“We are flooded by a torrent of communication in contemporary society,” Pool writes, “and yet we hear everywhere that there is a breakdown in communication. The average citizen spends more than four hours a day with mass media, while increasingly he doubts that his government listens to him or that what it tells him is credible.... One situation that clearly reduces the citizen's sense of potency is that the flood of communication is one way. The citizen watches TV, reads newspapers, and listens to radio, but he has no way of talking back. He hears, but he is not heard. At least that is the way that he feels.”
But now new communication technologies have appeared within our line of sight that may end the domination of mass media in communication, help close the gap of alienation, and resolve the crisis of confidence. These technologies, based on the computer, the videorecorder, and, especially, cable TV, promise to permit individualized communication to become economically competitive with mass communication.
More than 10 percent of the television sets in the United States are now receiving via cable, and the number goes up by several million a year: we are entering a period when broadband channels into the home will be numerous and when two-way feedback will be possible. This book examines what two-way cable communication could mean—what services it might provide, how long and how much money it may take to provide them, and what technologies are available for the purpose.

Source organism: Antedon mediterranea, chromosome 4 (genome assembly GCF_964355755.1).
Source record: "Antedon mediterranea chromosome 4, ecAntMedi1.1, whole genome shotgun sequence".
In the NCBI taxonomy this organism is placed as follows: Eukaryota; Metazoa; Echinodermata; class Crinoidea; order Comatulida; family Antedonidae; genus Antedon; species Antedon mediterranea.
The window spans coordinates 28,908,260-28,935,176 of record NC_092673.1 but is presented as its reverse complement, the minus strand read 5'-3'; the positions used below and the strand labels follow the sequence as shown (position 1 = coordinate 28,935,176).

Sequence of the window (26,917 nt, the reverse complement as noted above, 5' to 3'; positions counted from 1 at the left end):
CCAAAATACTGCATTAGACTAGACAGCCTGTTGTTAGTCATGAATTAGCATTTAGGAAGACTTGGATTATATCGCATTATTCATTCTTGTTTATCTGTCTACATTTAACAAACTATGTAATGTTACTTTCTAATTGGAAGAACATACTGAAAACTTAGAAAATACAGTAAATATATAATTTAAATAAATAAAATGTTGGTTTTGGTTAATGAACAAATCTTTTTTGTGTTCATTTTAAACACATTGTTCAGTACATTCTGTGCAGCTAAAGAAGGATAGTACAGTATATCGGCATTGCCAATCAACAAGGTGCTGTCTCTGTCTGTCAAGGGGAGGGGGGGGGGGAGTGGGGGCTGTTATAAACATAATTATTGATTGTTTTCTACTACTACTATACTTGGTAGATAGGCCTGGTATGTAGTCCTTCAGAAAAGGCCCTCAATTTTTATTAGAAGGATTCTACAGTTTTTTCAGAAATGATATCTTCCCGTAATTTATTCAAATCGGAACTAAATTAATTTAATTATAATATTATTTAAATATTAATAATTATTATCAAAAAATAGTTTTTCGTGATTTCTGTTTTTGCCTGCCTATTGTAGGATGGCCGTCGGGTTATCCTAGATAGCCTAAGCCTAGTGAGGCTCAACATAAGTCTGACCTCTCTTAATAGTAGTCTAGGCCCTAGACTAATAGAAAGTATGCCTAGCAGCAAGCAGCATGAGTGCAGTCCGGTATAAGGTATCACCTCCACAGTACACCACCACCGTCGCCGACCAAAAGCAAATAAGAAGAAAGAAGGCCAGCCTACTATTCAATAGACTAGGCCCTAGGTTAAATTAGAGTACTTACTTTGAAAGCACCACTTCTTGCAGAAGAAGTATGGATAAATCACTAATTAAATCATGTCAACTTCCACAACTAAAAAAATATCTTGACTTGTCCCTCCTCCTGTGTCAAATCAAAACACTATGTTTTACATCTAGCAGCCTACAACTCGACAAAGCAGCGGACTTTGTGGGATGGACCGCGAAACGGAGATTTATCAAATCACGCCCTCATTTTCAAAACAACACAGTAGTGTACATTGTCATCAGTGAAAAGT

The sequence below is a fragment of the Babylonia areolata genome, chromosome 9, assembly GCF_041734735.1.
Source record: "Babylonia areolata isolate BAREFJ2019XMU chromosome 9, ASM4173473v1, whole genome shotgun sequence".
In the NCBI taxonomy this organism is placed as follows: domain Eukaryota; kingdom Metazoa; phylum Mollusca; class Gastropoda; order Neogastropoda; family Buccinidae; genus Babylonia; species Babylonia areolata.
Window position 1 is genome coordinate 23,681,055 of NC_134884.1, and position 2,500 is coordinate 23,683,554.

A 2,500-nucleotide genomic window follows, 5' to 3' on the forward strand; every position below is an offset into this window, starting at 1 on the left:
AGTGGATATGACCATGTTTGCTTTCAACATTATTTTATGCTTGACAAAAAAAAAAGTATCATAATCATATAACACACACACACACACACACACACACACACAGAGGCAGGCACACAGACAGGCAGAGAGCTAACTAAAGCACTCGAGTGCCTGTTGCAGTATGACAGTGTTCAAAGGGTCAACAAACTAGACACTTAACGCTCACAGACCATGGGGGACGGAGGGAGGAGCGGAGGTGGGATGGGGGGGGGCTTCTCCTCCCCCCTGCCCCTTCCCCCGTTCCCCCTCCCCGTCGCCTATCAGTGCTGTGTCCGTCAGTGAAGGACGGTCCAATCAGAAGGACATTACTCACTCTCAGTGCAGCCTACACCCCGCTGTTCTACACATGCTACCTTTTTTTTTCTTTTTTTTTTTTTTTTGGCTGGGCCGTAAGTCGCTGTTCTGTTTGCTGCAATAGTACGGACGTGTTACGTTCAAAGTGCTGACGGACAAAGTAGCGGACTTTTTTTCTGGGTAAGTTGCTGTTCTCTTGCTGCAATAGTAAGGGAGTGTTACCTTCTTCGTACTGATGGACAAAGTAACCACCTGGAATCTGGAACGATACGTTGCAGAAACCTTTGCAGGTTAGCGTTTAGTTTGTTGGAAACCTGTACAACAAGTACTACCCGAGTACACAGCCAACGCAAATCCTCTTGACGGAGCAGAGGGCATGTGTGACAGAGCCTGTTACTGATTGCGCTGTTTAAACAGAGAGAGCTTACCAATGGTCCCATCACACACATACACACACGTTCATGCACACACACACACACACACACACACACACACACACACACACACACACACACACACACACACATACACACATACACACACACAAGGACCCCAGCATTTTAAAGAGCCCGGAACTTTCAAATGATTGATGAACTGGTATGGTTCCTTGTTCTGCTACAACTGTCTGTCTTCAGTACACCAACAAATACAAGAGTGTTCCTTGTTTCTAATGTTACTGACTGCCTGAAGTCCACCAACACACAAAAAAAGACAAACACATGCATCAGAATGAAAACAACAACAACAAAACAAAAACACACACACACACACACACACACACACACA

Six of the fifteen papers in the book were originally written as background papers for the Sloan Commission on Cable Communications. Others appear here for the first time. They range over the social sciences and the relevant engineering sciences and cover a variety of viewpoints, some directly opposed. And they examine the prospects of two-way communication in the arenas of politics, commerce, education, entertainment, and citizen feedback generally.
The papers outline the options available for arriving at policies and standards in the development of a national communications system that would be technically and economically feasible – given the finite nature of available bandwidths and funds – as well as readily and equitably accessible to the largest number of groups. The first section of the book places cable TV in its multichanneled social context; the second section deals with the technology and economics of the system; the final section explores the possibilities of interactive two-way cable communication and the ways it can be used to encourage group dialogue and register social choice.